Prerequisite: MATH 130 (B grade or better)

SOC 495, Special Topics, 3 Units

This course addresses topics of current interest in sociology not covered by the core and elective sociology courses. Possible topics include: the sociology of sports, media, or fashion, and specific areas within such larger topics as gender, race, class and religion. This course may be repeated for credit as the topic varies.

Prerequisites: SOC 120, SOC 298

SOC 496, Senior Seminar: Faith and Social Issues, 3 Units

Students investigate the impact of modernity on family life, work, religion, politics, and the arts, and consider questions such as: how can people create and preserve a morally coherent life in a society that is pluralistic, secular, and privatized? What difference does Christian faith make in the way people understand the world, and in determining how people ought to live?

Prerequisites: SOC 358, senior standing, completion of the majority of the units required for God's Word and the Christian Response, and completion of the majority of course work in the major, and upper- division writing intensive course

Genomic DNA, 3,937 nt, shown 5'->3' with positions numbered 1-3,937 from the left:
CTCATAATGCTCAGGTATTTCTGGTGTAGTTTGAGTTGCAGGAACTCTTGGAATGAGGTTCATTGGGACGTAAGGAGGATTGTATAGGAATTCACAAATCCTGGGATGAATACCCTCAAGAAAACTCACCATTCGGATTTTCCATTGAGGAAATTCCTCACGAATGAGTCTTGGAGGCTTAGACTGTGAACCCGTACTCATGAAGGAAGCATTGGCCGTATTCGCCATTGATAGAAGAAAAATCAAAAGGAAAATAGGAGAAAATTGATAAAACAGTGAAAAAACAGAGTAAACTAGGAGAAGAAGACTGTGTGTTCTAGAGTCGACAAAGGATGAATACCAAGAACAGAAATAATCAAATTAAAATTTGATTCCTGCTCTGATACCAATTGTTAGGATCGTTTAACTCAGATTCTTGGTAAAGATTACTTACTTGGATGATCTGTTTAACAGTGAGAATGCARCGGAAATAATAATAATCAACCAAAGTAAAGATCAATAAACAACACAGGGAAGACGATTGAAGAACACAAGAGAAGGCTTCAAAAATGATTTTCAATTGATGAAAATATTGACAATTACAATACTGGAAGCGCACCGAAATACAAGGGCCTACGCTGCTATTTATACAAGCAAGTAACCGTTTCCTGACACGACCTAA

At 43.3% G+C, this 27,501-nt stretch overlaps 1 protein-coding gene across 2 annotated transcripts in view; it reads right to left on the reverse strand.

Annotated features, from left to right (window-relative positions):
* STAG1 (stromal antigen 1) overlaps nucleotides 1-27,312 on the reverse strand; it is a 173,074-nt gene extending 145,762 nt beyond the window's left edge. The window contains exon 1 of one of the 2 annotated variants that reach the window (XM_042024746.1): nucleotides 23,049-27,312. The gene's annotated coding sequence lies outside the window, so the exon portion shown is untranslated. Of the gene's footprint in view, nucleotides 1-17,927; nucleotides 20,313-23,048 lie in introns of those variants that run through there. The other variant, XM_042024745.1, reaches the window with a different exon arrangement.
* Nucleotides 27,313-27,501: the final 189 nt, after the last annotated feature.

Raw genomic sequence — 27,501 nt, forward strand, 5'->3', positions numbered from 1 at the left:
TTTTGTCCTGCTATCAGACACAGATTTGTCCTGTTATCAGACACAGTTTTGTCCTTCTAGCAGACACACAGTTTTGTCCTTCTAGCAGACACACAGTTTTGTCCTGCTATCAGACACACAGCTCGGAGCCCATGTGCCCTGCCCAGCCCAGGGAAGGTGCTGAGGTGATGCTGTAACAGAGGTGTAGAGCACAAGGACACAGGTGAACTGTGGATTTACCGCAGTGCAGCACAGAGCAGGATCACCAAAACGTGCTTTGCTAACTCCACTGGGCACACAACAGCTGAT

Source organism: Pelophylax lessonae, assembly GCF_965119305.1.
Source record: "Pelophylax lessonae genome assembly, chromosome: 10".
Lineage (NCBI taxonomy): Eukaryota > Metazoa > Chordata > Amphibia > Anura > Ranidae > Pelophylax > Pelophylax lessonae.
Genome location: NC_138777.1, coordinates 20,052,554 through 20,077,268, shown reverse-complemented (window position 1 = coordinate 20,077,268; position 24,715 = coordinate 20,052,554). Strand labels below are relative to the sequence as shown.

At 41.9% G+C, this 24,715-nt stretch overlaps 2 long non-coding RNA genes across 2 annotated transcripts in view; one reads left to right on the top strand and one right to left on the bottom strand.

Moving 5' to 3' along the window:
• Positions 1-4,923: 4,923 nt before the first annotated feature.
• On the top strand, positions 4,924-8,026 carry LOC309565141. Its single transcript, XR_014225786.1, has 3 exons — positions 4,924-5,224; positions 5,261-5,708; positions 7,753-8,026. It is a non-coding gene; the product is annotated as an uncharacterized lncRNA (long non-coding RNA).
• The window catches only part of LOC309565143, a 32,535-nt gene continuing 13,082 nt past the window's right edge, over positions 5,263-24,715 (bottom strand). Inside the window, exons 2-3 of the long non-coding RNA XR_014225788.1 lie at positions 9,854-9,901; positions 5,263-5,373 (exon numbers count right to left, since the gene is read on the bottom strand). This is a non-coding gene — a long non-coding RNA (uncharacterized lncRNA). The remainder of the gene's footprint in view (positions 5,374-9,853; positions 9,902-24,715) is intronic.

SOC 497, Readings, 1-4 Units

This course consists of a program of study concentrating on assigned readings, discussions, and writing arranged between and designed by a student of upper-division standing and a full-time professor. An independent study fee is assessed for each enrollment in this class. May be repeated for credit.

Prerequisite: SOC 120

TESL 100, Academic English for Multilingual Undergraduates, 4 Units

Academic English for Multilingual Undergraduates prepares multilingual undergraduate students for three primary academic language tasks of undergraduate study - academic writing, presentations, and seminar speaking. The course focuses on both written and spoken academic English. To the extent possible, assignments will be tied to the students' undergraduate coursework. This course is taken prior to WRIT 110.

TESL 101, English for Academic Purposes I, 4 Units